What is the Child Care Subsidy?
The Australian Government is committed to ensuring that Australian families are able to access affordable, flexible and high quality child care. The Government provides a number of subsidies and programs to help with the cost of child care, with the Child Care Subsidy being the main type of assistance that most families will use.
What are the eligibility requirements?
To be eligible for the Child Care Subsidy the following requirements must be met:
- be a ‘Family Tax Benefit child’ or ‘regular care child’ and
- be 13 or under and not attending secondary school and
- meet immunisation requirements
the person claiming the Child Care Subsidy, or their partner, must
- meet residency requirements and
- be liable to pay for care provided under a Complying Written Arrangement
(their written agreement) with their child care provider
child care must be provided by an approved provider in Australia and not be part of a
compulsory education program, for example school.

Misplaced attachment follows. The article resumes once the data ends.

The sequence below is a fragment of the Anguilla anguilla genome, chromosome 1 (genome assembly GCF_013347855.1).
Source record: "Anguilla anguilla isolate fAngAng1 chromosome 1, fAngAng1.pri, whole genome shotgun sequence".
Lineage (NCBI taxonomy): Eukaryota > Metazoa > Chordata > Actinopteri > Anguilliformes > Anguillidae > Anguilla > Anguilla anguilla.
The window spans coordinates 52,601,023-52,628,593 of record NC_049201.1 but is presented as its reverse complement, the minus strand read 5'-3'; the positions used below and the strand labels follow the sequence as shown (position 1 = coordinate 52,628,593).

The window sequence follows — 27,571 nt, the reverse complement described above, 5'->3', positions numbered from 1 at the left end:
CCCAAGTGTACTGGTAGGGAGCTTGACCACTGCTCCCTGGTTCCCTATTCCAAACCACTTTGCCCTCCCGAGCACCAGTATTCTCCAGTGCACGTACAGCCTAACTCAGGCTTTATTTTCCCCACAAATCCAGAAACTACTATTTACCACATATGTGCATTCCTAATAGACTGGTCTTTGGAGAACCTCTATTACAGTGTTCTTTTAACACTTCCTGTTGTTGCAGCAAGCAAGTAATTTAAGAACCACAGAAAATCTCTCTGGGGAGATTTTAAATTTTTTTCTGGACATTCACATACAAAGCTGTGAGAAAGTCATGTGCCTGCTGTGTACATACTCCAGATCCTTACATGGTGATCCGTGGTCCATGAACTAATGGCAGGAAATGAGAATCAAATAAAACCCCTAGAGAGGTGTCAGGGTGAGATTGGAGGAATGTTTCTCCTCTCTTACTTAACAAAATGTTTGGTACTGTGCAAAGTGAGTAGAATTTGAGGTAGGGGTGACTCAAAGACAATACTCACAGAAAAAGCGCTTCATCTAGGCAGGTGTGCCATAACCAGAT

There are exemptions for individuals who genuinely cannot meet some eligibility requirements.
How much can a family receive?
The level of subsidy a family receives will depend on three factors:
Income – a family’s (both partners) combined income
Activity test – what activities the individual and their partner undertake or exemptions that might apply and
Service type – the type of approved child care service used, for example Centre Based Day Care.
Combined family income
The table below outlines combined family income and relevant rate of Child Care Subsidy to which
families will be entitled.
Up to $66,958^
More than $66,958^ to below $171,958^
$171,958^ to below $251,248^
$251,248^ to below $341,248
$341,248^ to below $351,248^
$351,248^ or more